Blessed to Have Met You!
I have been Blessed to have traveled the World. For Business. For Research. For Counter-Intel. For Missions. For Friendship. For Vacation. For Relocation. For War. For Peace. For Exploration. For Discovery. Meet New People. Take New Photos. Think New Thoughts. Make New Connections. Blessed by such Friends as these.
Gotta love those Iowa Farmers! Great folk the conservative thinking and self reliant Iowans! Unlike most of his Iowa neighbors, farmer Dick Thompson isn't expecting the US Govt. to help him survive the drought. While others depend upon federally subsidized crop insurance, Thompson relies on old-fashioned farming methods to see him through. Boone, Iowa
Bringing down the Berlin Wall (1989). Spent My Time On That Wall! Blessed to have met both groups ... the ones tearing the wall down! And the ones standing atop the wall watching the ones tearing the walls down! Again - Blessed to have met you both! Glad those on the top of the wall finally woke up! Freedom isn't free!
I lost my mind one year and walked the "Swiss March / volk's march through the Swiss Alps, culminating after 80 Kilometers in Bern, Switzerland (50 Miles). I wore my uniform as I was with a specially trained USA Team. It blew me away that as we came into every tiny mountain village - there would be some WWII Swiss Veteran there to say, "thank you" to the "good American soldiers". God Bless the Greatest Generation for their testimony, and the Swiss for their memory.
I lived in Japan for three short years. I still carry a love for art forms, garden forms, and martial arts that is uniquely perfected in Japan. They do everything with superb attention to detail. For example - I would never grow Wisteria at the wild edges of my backyard garden, it is just too invasive and unruly. They have no fear of it in Japan. (photo: Wisteria, Kitayama, Kyoto, Japan) Blessed to have met you!
Finding Solace in the Majestic Mountains of Switzerland and peacefulness among its folk. I happily take my hat off to the Swiss. In a sea of despotism these people have maintained an Island of Liberty even into the modern age of the All-intrusive State. Just going on a visit to Switzerland is an eye opener for the average European and American. Time and again my same conclusion has been drawn: everything Swiss is like the very best of other countries, only better. Blessed to have met you!
Had these homemade cheesy poblano empanadas in Columbia, S. America. They are filled with rajas or roasted poblano peppers, and a mix of queso fresco, oaxaca cheese, and goat cheese. Poblano peppers, have the perfect blend of heat and flavor. In general, poblanos are relatively mild, however sometimes they can be on spicier side. They are also ideal for stuffing and can be prepared filled with a variety of different filling combinations. Great food in Columbia!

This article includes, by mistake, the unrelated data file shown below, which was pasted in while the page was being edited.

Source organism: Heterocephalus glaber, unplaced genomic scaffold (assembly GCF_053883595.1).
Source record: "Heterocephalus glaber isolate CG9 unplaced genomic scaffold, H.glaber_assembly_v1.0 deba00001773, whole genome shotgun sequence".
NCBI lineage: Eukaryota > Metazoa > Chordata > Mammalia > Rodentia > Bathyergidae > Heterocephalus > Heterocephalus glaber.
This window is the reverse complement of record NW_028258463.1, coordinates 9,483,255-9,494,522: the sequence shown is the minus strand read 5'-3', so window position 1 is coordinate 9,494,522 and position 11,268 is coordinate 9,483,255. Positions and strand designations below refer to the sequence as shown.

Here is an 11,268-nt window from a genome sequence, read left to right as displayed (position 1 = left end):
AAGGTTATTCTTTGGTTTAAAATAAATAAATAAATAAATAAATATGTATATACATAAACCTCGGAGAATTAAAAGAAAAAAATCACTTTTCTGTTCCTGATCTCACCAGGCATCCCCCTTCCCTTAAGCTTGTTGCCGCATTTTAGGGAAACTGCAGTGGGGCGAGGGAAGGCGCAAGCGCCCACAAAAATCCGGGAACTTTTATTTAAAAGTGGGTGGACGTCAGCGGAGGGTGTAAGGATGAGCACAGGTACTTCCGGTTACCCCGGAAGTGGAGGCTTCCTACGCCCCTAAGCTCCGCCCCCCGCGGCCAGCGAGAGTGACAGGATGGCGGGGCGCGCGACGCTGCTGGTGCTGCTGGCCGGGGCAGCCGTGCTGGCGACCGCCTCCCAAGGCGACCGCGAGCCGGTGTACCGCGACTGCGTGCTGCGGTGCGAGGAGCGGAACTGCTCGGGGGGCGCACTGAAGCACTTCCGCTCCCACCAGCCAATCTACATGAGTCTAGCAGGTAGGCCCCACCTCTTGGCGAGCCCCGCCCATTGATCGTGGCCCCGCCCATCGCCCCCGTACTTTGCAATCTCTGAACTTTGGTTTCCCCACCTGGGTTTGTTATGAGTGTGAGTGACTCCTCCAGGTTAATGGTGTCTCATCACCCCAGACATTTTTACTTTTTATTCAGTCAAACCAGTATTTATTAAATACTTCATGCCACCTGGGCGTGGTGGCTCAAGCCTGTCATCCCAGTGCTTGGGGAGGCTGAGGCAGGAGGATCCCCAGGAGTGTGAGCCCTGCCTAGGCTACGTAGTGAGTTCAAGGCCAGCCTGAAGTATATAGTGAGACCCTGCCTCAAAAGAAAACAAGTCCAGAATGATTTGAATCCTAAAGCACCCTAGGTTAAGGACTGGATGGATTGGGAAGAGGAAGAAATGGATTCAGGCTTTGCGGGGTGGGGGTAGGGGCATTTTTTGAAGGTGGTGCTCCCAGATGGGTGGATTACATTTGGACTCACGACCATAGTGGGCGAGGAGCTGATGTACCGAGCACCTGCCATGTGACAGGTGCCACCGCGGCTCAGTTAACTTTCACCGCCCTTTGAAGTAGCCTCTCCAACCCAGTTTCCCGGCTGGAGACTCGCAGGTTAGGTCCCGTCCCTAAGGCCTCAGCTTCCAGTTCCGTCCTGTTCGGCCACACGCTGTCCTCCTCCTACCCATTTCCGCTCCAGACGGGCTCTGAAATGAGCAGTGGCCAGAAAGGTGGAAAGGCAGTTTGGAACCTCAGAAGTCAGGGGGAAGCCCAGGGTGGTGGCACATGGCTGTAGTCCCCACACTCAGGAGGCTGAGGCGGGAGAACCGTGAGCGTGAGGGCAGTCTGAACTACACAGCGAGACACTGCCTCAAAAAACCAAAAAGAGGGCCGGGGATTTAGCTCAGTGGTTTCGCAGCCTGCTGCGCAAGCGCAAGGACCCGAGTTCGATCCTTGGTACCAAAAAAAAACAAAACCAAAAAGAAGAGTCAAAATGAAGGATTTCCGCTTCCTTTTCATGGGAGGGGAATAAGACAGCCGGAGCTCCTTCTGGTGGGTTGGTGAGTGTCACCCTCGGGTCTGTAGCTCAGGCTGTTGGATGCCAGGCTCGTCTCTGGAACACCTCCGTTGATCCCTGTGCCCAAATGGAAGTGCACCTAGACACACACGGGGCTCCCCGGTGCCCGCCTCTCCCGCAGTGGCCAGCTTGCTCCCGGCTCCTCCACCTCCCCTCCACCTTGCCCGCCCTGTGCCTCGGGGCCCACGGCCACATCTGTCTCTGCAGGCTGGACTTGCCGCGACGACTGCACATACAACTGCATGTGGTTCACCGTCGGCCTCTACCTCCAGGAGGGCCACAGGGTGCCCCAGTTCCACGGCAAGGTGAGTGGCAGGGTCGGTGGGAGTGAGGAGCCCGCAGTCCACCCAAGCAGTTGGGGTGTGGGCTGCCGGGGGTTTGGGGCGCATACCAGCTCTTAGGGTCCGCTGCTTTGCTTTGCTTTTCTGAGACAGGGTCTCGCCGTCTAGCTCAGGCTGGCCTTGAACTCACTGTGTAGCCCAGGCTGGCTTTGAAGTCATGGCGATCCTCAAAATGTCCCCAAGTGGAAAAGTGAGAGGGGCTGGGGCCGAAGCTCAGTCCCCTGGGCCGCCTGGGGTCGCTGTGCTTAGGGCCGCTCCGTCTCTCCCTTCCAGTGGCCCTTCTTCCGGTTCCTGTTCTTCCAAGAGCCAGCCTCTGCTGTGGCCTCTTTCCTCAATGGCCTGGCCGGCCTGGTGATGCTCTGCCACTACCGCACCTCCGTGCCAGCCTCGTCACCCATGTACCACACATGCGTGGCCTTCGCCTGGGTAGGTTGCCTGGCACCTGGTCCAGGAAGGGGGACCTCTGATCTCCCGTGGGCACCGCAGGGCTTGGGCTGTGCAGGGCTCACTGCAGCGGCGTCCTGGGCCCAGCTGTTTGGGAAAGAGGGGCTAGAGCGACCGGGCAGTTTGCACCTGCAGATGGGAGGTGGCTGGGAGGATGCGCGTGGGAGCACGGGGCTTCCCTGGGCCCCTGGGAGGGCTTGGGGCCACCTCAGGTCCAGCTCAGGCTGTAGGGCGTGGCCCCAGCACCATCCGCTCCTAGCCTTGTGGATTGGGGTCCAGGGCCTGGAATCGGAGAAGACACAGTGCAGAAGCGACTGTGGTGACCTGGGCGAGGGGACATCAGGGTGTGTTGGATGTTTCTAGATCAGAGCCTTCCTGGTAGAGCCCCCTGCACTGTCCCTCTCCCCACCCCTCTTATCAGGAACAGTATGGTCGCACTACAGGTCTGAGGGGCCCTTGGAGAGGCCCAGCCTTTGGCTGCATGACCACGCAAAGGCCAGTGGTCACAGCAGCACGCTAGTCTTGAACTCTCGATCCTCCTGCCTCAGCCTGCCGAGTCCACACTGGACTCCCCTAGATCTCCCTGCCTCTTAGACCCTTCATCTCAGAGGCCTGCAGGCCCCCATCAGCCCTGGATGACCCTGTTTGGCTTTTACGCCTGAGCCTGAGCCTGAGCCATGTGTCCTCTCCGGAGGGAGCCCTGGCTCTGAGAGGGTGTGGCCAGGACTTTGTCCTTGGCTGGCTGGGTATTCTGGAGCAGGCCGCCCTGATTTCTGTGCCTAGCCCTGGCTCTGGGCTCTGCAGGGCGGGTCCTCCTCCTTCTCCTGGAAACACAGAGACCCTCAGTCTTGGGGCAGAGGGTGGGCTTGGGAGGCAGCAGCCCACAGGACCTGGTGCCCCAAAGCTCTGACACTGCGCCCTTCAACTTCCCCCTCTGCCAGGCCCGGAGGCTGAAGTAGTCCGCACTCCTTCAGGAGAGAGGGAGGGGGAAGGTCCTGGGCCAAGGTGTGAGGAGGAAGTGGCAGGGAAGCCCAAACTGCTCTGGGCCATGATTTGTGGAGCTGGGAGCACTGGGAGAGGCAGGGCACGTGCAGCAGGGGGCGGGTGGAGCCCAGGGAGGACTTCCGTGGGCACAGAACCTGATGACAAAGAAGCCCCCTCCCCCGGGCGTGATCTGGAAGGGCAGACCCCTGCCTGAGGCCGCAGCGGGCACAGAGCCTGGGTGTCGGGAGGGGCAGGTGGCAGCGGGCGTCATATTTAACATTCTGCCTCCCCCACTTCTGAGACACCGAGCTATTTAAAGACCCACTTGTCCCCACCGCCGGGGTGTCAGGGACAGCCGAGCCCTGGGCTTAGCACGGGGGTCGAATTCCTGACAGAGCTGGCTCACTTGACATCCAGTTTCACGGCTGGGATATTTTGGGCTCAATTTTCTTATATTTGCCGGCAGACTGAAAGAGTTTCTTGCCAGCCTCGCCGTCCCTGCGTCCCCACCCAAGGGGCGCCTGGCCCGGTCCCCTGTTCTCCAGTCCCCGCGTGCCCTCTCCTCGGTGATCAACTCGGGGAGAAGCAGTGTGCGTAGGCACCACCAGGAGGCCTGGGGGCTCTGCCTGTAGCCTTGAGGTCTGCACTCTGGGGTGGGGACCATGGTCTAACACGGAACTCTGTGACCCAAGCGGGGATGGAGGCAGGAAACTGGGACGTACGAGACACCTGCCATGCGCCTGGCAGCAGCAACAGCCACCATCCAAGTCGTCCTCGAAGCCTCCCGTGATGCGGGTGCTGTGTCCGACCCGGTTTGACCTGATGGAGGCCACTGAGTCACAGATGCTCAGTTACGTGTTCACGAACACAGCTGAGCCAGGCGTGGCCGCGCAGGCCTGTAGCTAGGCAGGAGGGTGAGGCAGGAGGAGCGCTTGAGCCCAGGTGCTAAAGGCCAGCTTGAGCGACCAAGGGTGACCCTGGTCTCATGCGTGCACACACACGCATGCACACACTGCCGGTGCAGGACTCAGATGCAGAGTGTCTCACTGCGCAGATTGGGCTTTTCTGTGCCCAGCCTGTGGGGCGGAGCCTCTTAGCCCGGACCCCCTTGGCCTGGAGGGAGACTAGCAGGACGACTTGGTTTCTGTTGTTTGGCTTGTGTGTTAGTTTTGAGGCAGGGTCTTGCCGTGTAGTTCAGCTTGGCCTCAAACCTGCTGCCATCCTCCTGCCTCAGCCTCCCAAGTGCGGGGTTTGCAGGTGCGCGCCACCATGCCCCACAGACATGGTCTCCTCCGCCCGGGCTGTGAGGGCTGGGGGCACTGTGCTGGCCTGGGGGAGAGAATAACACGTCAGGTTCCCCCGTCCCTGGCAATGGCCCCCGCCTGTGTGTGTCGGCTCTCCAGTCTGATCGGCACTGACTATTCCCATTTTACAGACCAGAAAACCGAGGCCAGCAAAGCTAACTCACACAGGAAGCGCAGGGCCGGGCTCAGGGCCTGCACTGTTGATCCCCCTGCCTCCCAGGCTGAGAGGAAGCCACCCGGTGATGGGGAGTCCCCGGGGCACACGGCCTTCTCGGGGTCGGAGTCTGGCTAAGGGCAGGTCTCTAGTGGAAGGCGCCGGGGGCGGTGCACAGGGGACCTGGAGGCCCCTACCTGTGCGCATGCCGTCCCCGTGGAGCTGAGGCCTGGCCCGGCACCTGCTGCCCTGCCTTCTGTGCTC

Cretans are well known for notorious family and clan vendettas. They also have a tradition of keeping firearms at home, a tradition lasting from the era of resistance against the Ottoman Empire. Nearly every household has at least one unregistered gun. Guns are subject to strict regulation from the Greeks. In recent years a great deal of effort to control firearms in Crete has been placed by the Greek Police. Ha! Blessed to have met you - guns and all!
Cretans are fiercely proud of their island and customs, and men often don elements of traditional dress in everyday life: knee-high black riding boots (stivania), vráka breeches tucked into the boots at the knee, black shirt and black headdress consisting of a fishnet-weave kerchief worn wrapped around the head or draped on the shoulders (the sariki). Blessed to have met you.
Elafonisi (or Elafonissos) is a small islet connected to the rest of Crete by a shallow reef that can be crossed when the sea is calm. This islet is lying on the south-west corner of Crete and can be reached by boat from Paleohora or by car from the village of Vathi, until a point and then cross the reef. Great relaxed people ... Blessed to have met you.
Cretans, are permanently in love with their island and all that it stands for. A happy folk loving life with a spirit passed down from the vivacious Minoans. Strength derived through perpetual contact with every ancient race and civilization. They've known the Dorians, Hellens, Sea Peoples, Egyptians, and the Byzantines. A special fire is found in their "rizitika" folk songs, and in their priest's eyes as he holds a handgun poised in his belt. Blessed to have met you!